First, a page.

David Mutua, CAFOD’s Africa News Officer based in Nairobi, reflects on some of the invaluable projects he has seen helping people to grow food in Kenya.
Kenya is renowned not only for its award-winning beaches but also the breathtaking safaris. Alongside the 47 million citizens who call Kenya home, many people across the United Kingdom have a special place in their hearts for my country. Members of the British Royal Family have holidayed amidst some of our natural beauty spots on the foothills of Mount Kenya.
Away from the tourist brochures, the lives of so many are being disrupted by the adverse effects of climate change. For people who have always lived off the land, who depend on it to feed their families and earn a living, these changes are having a dramatic impact.
CAFOD food and farming projects in northern Kenya
In June I headed to Maralal and Marsabit in northern Kenya, where CAFOD is working on a climate and agriculture programme funded by our Lent 2015 appeal. The UK government matched pound for pound £5m raised by CAFOD’s supporters, and we are using part of this money to work alongside our partners Caritas Maralal and Caritas Marsabit to teach more than 97,000 community members sustainable farming methods that can be adopted in the very unforgiving environment.
In Maralal town, climate change has caused rainfall to decrease and become erratic. Water sources have dried up and there’s less pasture for the predominantly pastoralist Samburu community to graze their cattle.
Adapting to the changing climate: a greenhouse
In order to survive, many Samburus have turned to farming. In Tamiyoi village, I met 40-year-old John Lempinskishoi. He told me how his father used to have a great herd of cattle but drought and disease decimated the herd. His father died when he was still young, and John was forced to drop out of school to fend for his younger siblings.
John saw how other communities were adapting to the changing climate: “I worked in many places across Kenya. In Naivasha, I saw greenhouses being used and I desired to adopt this idea back home.”
John called his community and explained the idea. 40 volunteers joined him. He then successfully sought communal land from the village elders, and lobbied the local government to give them a greenhouse.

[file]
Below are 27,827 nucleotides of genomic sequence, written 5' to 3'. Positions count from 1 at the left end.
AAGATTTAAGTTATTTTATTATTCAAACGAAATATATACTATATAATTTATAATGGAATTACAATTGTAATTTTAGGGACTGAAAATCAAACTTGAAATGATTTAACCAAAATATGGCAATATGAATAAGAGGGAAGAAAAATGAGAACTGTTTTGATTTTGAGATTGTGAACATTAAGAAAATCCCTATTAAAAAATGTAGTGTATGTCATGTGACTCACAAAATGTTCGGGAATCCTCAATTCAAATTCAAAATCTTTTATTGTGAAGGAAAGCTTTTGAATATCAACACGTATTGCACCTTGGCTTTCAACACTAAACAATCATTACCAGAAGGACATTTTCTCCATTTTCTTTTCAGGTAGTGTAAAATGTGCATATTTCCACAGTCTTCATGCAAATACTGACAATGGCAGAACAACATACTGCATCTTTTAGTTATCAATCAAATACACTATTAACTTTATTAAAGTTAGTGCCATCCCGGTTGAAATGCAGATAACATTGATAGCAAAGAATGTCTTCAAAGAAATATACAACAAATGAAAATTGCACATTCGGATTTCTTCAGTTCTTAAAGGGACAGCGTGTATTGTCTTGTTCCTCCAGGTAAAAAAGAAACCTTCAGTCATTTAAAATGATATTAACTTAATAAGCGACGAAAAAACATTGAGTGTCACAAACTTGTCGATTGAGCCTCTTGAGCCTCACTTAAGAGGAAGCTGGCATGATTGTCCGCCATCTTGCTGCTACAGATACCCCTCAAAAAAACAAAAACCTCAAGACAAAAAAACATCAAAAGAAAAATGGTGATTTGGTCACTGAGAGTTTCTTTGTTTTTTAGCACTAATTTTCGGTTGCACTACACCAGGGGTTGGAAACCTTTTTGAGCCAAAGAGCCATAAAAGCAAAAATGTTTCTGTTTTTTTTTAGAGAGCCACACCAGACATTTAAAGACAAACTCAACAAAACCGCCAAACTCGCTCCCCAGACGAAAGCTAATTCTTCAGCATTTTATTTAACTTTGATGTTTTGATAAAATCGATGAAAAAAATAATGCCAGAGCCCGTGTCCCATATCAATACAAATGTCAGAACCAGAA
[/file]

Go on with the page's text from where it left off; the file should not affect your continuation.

The group started, but they were not yielding a good harvest. CAFOD’s partner, Caritas Maralal, stepped in to support and discovered that the group was planting in the same way they would a normal farm and that was causing the low yield. So Caritas Maralal gave the community invaluable support and training on techniques suitable for farming in a greenhouse.
John explained: “We were taught about zai pits, which enable us to use just a little water when irrigating. In the greenhouse, we were trained on line planting in order to maximize crop yield.”
As part of the programme, the group was also supplied with hoes, shovels, watering cans and sprayers, and received drought-resistant maize, bean, onion and kale seeds.
John says the project has given him and others a sustainable future: “Farming has ensured that my children do not sleep hungry and we live much better than we did.”
Adapting to the changing climate: seeds, land and training
Next, I visited Marsabit town, nearly 400 miles north of the capital Nairobi. Due to the changing climate and conflict between different clans, there is fierce competition for resources, which has led to violence between communities.
In Leai village, I met Gumarto Galwesi. “In 2012 my brother in law was murdered,” she told me. “The next morning one of the members’ of our manyatta [village] was killed in cold blood. As a mother, this really scared me. With my four children, we grabbed what we could and sought refuge at a nearby Catholic church.”
After a year as an internally displaced person, Gumarto returned home to find her house burnt, cattle stolen and farm destroyed. Her father gave her some space on his farm to build a temporary shelter and a plot to farm, but Gumarto only knew old-fashioned farming methods that yielded barely enough to feed her children.
Last December CAFOD partner Caritas Marsabit visited the area to see how they could support community members like Gumarto to rebuild their lives after the violence.
“The community were keen on developing their farms and we worked together with them to identify how best to achieve this,” said Bante Galgallo, Caritas Marsabit Disaster Risk Reduction Officer. “We were given a piece of land by the community where we conducted practical training sessions.”
Gumarto now grows a variety of crops – maize, beans and lentils. “I have adopted the lessons learnt on the Caritas farm and used them on my own land. We were taught that for beans you need less space between the plants, while maize needs more space. We never knew this. I look forward to a bumper harvest.”
It was a privilege to spend time with the communities, and see what a difference your generous donations, matched pound for pound by the UK government, can make.
Living in the city, it can be all too easy to forget how climate change is affecting those communities who depend solely on the land for their way of life. In these challenging times, it was amazing to bear witness to work which is truly transforming lives.